After we successfully raised chickens for eggs and for meat, we really wanted to expand our homestead efforts to include turkeys for meat as well. Just like with chickens, I love the idea of knowing where my Thanksgiving and Christmas dinner comes from, how it’s been raised, and what it’s eaten during it’s lifetime. That’s why we finally decided to raise our own turkeys. Let me show you how to raise turkeys for meat. (It’s a lot like raising chickens).
How to Raise Turkeys for Meat
Raising turkeys is surprisingly easy and really requires only a few steps.
Step 1: Have a place for the turkeys to live.
For us, that meant adding them right in the coop with the chickens. We got our turkeys on June 30th along with 3 Americauna chickens and 12 meat chickens. The turkeys and chickens all got along great… even as they grew. If you want to see how we converted an old shed into a chicken and turkey coop, click here.
Just like with the chickens, I also recommend having a shaded outdoor area for the turkeys to meander. It doesn’t have to be a huge area, but somewhere dry that they can escape to.
Step 2: Have supplies to keep the chicken and turkey coop clean.
I keep my coop clean by first adding a dusting of diatomaceous earth all over the floor of the coop. This helps control and kill any bugs that may find their way into the coop. Then, I add pine shavings (I have also used saw dust, and some people even use sand) to the floor- about 2″ deep. I only have to clean my coop once per month because my chickens and turkeys (once they’ve grown their feathers) have access to outside and spend most of their time meandering their large pen.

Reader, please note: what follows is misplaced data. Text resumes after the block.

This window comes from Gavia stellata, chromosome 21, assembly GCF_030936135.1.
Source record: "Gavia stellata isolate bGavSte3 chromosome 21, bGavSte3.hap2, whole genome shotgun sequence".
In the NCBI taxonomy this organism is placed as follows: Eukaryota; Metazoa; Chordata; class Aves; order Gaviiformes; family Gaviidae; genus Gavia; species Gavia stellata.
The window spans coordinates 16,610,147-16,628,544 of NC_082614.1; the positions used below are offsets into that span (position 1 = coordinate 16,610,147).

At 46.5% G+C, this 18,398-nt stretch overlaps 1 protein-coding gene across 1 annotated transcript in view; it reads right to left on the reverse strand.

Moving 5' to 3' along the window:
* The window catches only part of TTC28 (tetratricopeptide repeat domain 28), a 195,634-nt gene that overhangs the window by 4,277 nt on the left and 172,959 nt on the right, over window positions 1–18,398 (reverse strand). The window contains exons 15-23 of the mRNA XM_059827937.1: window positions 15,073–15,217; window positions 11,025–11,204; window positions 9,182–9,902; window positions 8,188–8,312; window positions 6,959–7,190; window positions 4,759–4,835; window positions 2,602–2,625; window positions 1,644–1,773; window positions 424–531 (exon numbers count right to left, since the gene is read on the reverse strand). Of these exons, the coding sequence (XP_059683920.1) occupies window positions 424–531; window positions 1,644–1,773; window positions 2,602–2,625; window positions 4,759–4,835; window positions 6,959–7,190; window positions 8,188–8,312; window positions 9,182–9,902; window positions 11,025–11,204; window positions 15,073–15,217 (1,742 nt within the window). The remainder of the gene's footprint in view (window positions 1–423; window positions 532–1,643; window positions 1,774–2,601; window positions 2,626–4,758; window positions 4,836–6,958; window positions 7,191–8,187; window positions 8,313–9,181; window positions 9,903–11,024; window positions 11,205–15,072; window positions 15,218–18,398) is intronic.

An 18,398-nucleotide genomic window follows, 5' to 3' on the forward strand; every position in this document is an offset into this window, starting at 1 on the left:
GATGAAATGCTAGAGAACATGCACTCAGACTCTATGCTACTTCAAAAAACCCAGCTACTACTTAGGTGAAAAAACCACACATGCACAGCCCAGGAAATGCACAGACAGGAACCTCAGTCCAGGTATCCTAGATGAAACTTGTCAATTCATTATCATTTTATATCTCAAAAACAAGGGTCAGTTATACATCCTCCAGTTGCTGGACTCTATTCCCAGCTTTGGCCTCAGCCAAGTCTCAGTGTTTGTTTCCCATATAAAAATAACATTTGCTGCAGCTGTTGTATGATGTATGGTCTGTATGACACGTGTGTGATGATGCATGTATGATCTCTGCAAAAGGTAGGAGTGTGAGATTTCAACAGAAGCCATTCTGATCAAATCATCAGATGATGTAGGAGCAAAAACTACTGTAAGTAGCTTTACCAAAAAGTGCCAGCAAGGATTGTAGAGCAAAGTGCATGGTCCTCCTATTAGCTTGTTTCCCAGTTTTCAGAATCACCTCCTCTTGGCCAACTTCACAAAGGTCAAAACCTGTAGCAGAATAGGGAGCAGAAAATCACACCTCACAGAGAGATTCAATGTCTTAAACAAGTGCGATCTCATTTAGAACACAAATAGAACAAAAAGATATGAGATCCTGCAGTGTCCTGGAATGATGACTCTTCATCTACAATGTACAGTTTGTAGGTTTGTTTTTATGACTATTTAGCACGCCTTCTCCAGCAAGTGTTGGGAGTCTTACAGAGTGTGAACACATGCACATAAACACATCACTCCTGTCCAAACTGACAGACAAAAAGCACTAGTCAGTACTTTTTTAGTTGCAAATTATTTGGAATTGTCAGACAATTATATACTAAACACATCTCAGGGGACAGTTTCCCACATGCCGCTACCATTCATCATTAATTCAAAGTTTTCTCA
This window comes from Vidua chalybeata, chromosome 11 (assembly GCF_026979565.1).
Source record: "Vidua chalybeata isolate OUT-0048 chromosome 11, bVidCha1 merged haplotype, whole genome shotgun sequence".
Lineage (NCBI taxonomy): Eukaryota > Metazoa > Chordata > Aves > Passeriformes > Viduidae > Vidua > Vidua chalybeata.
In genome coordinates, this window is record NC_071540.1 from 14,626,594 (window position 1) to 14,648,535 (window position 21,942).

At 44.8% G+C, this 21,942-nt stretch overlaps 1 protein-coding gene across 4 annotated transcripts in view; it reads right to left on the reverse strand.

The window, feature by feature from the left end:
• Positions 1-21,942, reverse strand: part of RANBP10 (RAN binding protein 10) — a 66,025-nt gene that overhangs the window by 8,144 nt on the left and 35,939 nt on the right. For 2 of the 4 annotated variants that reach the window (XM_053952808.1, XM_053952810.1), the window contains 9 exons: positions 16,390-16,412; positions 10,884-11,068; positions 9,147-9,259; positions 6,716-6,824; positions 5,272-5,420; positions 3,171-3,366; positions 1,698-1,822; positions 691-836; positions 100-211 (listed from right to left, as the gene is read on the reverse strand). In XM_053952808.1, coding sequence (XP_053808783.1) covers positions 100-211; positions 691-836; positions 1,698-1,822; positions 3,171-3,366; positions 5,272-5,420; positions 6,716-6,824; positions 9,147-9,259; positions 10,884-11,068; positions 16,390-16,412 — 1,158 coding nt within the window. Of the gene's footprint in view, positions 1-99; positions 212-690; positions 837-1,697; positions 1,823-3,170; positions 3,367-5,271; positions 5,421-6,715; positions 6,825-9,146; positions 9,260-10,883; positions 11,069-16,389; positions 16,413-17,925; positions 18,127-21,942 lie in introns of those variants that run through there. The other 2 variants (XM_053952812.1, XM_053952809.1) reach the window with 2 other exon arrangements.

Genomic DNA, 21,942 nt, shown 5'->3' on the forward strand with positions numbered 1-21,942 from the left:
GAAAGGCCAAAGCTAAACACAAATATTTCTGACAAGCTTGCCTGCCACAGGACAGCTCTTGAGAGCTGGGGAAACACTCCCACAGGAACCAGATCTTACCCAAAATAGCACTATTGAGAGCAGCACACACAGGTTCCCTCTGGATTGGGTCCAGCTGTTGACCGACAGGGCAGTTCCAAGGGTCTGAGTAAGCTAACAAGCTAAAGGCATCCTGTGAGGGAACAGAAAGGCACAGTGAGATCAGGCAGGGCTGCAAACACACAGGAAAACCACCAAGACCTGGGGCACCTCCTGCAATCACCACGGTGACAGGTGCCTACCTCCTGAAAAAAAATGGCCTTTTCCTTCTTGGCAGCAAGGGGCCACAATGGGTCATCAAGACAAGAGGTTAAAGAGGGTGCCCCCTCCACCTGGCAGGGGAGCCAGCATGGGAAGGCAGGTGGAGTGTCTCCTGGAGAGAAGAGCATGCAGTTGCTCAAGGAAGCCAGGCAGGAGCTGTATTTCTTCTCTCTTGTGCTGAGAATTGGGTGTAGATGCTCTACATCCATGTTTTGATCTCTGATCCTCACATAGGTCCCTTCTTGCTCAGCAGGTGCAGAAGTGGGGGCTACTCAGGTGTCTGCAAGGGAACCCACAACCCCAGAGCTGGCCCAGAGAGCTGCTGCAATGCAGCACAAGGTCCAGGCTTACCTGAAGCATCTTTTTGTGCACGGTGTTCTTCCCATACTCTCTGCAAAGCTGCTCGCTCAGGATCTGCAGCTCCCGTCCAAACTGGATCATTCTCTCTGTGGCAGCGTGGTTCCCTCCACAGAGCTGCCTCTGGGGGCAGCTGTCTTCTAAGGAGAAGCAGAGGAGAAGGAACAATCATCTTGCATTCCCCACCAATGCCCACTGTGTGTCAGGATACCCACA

Step 3: Have plenty of food on hand.
Turkeys eat A LOT! Again, having access to your yard is smart because they can eat grass and bugs, but they also need extra food. I feed my chicks and my turkeys certified organic food. I use the grower feed. I recommend you to do the same. You will need a chicken feeder to put your food in. You can purchase a chicken feeder when you get your chicken food, or you can use old pie pans.
Step 4: Keep lots of clean water in their pen and in their coop.
Turkeys eat a lot, but they also drink a lot! Who can blame them? Growing so large, so fast requires a lot of energy. I make sure to have clean water in their coop AND in their pen. This also means I change their water daily. During the spring, summer, and fall I just use buckets. You need to make sure your chickens are large enough to reach the water in buckets. When they are tiny, it’s smart to use a store bought chicken water-er or even an old pie pan. Once they get bigger, they stand taller than a bucket, so that works well because buckets are easy to carry (handles) and keep clean.
In the winter, I use a heated dog water bowl. I do not like to use galvanized steel water-ers (you can put them on a heating pad and it keeps the water from freezing) because they tend to rust no matter what the season. I wouldn’t want to drink rusty water, so why would I want my turkeys to drink rusty water? Yuck. So, I have found that a heated dog water bowl works well! It doesn’t rust! It keeps the water from freezing. And it’s easy to clean!
If you haven’t noticed, I’m all about keeping things clean AND easy! Follow these easy steps and you’ll succeed at raising your own turkeys! Stay tuned for next week’s post. I will show you how we butchered our turkeys.
Did you enjoy this post? Please pin this image ↓
Happy Homesteading! (:
P.S. have any thoughts or questions? Tell me all the things in the comments! Also, you can contact us if you’d love to collab!